Target: Nigatu Aklilu, Ethiopia Director of the Society for the Protection of Animals Abroad
Goal: Applaud SPANA and other animal health charities and institutes for fighting African Horse Sickness
Ethiopia has the largest population of horses, donkeys, and mules in Africa. Unfortunately, it also has a severe disease that threatens the entire equine population: African Horse Disease (AHS). Horses in Ethiopia suffer from numerous infectious diseases and poor management practices, but AHS is the worst offender of them all. Luckily, many charities and animal health institutes have come together to figure out how to put an end to this deadly disease.
Outbreaks of the AHS virus are regularly being reported. According to a report by the World Organization for Animal Health, 15 outbreaks of AHS in 2008 led to nearly 2,185 equine deaths in Southwest Ethiopia. The 92 million people who live in Ethiopia depend on working equids such as horses, mules, and donkeys to help them transport food, water, and people. The people rely on the equids to help them generate income and assist them in household tasks. The AHS virus threatens the performance of the equids and jeopardizes the livelihoods of their owners.
Many animal health charities and institutes such as SPANA and other non-governmental organizations have convened for the 7th International Colloquium on Working Equids to try and resolve the growing issue. By coming together to discuss the crucial conditions of the equine population, we are one step closer to finding a working vaccine for this deadly disease. Sign this petition and applaud SPANA and many other equine welfare organizations for their hard work in finding a way to end this disease.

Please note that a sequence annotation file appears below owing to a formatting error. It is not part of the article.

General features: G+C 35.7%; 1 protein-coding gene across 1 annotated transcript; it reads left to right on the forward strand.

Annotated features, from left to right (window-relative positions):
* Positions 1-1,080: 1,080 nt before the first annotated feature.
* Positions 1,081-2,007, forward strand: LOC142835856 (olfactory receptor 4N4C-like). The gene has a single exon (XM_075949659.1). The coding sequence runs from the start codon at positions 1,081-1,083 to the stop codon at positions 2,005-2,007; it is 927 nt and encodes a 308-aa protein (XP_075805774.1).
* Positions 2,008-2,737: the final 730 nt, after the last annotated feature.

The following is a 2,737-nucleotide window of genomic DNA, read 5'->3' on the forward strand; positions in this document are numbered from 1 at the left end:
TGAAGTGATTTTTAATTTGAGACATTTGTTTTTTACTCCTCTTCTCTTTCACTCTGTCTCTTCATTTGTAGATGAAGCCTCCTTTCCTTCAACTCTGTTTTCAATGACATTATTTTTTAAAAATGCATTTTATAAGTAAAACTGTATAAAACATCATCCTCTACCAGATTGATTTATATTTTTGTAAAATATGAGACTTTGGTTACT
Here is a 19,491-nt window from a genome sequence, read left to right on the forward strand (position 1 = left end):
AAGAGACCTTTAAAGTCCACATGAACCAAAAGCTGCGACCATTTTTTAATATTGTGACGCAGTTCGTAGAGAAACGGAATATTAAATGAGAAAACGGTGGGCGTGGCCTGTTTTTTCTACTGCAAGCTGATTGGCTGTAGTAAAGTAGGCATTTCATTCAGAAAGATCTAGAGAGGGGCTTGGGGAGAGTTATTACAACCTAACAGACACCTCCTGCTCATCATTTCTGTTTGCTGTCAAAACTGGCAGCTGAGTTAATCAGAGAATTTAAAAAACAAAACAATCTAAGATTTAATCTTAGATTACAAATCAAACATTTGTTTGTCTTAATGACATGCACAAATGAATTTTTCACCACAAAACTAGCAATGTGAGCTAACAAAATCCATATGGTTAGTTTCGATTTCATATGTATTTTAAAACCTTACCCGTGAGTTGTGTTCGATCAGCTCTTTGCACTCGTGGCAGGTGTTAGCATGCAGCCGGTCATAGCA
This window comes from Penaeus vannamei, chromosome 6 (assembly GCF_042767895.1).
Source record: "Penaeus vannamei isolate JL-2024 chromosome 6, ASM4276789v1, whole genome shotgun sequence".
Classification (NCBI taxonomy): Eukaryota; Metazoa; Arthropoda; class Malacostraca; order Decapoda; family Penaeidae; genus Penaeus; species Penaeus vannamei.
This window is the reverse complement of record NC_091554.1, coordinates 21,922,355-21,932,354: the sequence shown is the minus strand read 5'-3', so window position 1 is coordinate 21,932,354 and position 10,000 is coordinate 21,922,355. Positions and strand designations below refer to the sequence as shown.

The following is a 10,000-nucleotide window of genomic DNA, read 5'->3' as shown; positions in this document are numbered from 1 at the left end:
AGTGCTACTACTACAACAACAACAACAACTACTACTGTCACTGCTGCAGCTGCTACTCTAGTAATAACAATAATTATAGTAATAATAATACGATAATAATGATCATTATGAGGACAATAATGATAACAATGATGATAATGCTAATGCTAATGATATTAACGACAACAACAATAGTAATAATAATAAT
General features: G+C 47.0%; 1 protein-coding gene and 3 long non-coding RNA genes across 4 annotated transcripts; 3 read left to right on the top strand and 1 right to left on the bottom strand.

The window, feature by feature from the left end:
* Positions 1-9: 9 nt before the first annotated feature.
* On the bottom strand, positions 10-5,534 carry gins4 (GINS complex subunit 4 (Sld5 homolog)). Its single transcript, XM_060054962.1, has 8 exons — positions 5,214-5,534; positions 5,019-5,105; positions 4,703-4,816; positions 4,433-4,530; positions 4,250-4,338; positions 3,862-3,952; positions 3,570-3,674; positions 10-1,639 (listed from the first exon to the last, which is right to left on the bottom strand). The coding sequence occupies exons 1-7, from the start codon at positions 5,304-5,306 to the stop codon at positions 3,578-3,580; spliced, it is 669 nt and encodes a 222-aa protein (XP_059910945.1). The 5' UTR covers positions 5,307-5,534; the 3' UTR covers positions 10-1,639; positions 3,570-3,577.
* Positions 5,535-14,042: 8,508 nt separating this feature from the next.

Dear Nigatu Aklilu,
African Horse Sickness has caused thousands of deaths amongst Ethiopia’s working equid population. These horses, donkeys, and mules are often faced with a multitude of infectious diseases and poor management practices that threaten their welfare, but AHS is one of the worst offenders.
Millions of people living in Ethiopia depend greatly on working equids to assist them in transporting food, water, and people. As you many know, the AHS disease not only threatens the welfare of the equine population, it also jeopardizes the livelihood of the people who rely on equids to complete everyday tasks.
Thank you for your participation in the 7th International Colloquium on Working Equids, and for all of your efforts thus far in working to find a vaccine to end this deadly disease.
[Your Name Here]
Photo credit: Americophile via Wikimedia Commons